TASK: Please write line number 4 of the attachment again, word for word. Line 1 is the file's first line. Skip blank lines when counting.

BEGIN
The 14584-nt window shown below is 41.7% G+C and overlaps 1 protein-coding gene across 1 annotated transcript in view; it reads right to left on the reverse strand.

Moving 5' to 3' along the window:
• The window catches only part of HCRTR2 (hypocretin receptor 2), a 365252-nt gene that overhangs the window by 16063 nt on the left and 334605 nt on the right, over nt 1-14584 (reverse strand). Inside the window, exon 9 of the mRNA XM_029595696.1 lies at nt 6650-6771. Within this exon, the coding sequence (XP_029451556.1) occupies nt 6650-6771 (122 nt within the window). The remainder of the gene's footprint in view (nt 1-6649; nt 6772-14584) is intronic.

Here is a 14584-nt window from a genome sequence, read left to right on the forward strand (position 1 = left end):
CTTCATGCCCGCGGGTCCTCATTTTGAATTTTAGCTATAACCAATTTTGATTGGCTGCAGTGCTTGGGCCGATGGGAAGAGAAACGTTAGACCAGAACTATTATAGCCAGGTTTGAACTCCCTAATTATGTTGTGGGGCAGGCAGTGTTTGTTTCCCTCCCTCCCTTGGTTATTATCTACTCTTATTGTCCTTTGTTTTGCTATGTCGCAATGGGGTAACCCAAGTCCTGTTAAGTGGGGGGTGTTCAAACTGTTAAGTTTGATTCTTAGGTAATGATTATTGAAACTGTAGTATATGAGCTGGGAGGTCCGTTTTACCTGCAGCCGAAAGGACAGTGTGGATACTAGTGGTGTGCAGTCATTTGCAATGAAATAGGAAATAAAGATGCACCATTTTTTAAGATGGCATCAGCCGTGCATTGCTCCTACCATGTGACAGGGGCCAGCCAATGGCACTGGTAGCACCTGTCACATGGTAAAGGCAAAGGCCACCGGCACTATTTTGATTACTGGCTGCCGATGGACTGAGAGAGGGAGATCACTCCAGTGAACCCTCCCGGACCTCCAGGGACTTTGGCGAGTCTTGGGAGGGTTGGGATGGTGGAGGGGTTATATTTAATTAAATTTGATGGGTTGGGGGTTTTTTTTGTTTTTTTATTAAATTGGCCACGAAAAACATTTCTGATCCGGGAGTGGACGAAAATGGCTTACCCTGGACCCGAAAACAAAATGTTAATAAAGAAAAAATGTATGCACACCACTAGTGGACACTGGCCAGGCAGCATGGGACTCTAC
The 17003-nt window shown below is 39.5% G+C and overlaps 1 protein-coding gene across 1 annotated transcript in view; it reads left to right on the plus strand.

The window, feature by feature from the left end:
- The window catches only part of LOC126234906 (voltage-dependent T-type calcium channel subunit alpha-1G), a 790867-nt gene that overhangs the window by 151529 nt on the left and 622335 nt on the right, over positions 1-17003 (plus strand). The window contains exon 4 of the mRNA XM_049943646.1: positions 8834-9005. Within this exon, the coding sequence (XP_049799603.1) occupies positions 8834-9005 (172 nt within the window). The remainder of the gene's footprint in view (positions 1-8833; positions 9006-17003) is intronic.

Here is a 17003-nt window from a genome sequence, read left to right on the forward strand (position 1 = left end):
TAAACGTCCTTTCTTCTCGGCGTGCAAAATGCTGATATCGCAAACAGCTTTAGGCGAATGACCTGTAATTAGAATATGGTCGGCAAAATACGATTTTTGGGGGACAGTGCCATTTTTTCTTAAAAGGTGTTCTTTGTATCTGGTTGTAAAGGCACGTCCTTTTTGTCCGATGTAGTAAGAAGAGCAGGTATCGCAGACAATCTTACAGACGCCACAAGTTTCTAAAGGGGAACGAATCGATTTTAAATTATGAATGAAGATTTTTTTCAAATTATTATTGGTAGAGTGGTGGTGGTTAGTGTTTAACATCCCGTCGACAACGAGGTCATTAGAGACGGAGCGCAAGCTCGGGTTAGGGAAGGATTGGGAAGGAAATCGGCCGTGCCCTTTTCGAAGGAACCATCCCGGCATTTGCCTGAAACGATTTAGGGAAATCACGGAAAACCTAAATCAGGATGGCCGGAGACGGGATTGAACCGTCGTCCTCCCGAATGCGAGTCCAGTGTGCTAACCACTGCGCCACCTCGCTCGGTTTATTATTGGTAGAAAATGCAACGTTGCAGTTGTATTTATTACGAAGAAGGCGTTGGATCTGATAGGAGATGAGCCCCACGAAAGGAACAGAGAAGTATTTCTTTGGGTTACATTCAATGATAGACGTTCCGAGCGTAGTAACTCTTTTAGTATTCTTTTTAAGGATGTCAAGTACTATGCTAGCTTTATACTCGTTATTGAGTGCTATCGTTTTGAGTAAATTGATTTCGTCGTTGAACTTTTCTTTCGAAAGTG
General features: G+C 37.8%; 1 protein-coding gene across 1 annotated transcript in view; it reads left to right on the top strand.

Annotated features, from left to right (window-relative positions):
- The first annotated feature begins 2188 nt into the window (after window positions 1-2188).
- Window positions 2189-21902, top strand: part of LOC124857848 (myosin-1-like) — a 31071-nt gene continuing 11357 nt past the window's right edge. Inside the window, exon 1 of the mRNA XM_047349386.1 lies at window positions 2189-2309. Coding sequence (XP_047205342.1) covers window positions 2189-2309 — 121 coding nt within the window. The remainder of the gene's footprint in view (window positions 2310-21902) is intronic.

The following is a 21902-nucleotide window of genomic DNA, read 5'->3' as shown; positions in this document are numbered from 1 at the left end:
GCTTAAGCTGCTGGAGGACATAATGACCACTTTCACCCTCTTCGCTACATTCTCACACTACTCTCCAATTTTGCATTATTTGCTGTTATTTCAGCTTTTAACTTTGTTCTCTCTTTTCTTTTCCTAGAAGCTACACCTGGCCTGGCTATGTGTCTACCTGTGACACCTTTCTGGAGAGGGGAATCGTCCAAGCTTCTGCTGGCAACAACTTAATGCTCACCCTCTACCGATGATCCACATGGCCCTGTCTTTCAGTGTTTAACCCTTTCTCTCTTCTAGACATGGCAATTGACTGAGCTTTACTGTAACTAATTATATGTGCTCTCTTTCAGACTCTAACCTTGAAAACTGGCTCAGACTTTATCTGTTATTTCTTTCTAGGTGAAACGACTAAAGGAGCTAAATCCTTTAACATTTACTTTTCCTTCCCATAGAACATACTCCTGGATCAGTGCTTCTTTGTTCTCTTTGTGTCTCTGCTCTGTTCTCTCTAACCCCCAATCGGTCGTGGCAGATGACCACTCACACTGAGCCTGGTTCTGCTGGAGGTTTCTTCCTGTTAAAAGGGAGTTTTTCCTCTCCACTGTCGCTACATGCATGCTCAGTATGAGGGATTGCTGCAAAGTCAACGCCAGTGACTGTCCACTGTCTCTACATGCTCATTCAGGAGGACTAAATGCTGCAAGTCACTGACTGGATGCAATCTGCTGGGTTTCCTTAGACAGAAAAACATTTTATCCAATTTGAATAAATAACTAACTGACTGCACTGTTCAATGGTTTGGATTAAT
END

Here is a 14584-nt window from a genome sequence, read left to right on the forward strand (position 1 = left end):